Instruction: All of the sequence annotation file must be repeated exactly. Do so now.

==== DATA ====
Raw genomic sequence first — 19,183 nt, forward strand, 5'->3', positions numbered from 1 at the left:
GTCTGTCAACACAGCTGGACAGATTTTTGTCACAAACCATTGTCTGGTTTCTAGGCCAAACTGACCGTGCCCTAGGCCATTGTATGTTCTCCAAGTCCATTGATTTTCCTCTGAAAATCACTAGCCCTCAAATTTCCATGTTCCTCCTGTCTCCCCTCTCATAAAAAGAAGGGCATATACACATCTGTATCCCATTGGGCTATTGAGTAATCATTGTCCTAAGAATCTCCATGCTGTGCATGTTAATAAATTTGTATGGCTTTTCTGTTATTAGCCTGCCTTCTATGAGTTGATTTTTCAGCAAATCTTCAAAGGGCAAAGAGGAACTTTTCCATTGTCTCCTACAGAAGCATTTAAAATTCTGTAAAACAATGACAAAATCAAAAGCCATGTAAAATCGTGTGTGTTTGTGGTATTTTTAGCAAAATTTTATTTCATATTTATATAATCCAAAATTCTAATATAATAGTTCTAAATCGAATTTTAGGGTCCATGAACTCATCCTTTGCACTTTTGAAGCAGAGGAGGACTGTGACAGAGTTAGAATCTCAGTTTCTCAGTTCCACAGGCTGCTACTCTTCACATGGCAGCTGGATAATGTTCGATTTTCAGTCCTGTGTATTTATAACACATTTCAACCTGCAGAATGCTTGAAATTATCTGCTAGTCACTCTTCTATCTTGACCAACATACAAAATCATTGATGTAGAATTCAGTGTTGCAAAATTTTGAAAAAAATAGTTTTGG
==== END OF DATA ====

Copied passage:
Raw genomic sequence first — 19,183 nt, forward strand, 5'->3', positions numbered from 1 at the left:
GTCTGTCAACACAGCTGGACAGATTTTTGTCACAAACCATTGTCTGGTTTCTAGGCCAAACTGACCGTGCCCTAGGCCATTGTATGTTCTCCAAGTCCATTGATTTTCCTCTGAAAATCACTAGCCCTCAAATTTCCATGTTCCTCCTGTCTCCCCTCTCATAAAAAGAAGGGCATATACACATCTGTATCCCATTGGGCTATTGAGTAATCATTGTCCTAAGAATCTCCATGCTGTGCATGTTAATAAATTTGTATGGCTTTTCTGTTATTAGCCTGCCTTCTATGAGTTGATTTTTCAGCAAATCTTCAAAGGGCAAAGAGGAACTTTTCCATTGTCTCCTACAGAAGCATTTAAAATTCTGTAAAACAATGACAAAATCAAAAGCCATGTAAAATCGTGTGTGTTTGTGGTATTTTTAGCAAAATTTTATTTCATATTTATATAATCCAAAATTCTAATATAATAGTTCTAAATCGAATTTTAGGGTCCATGAACTCATCCTTTGCACTTTTGAAGCAGAGGAGGACTGTGACAGAGTTAGAATCTCAGTTTCTCAGTTCCACAGGCTGCTACTCTTCACATGGCAGCTGGATAATGTTCGATTTTCAGTCCTGTGTATTTATAACACATTTCAACCTGCAGAATGCTTGAAATTATCTGCTAGTCACTCTTCTATCTTGACCAACATACAAAATCATTGATGTAGAATTCAGTGTTGCAAAATTTTGAAAAAAATAGTTTTGG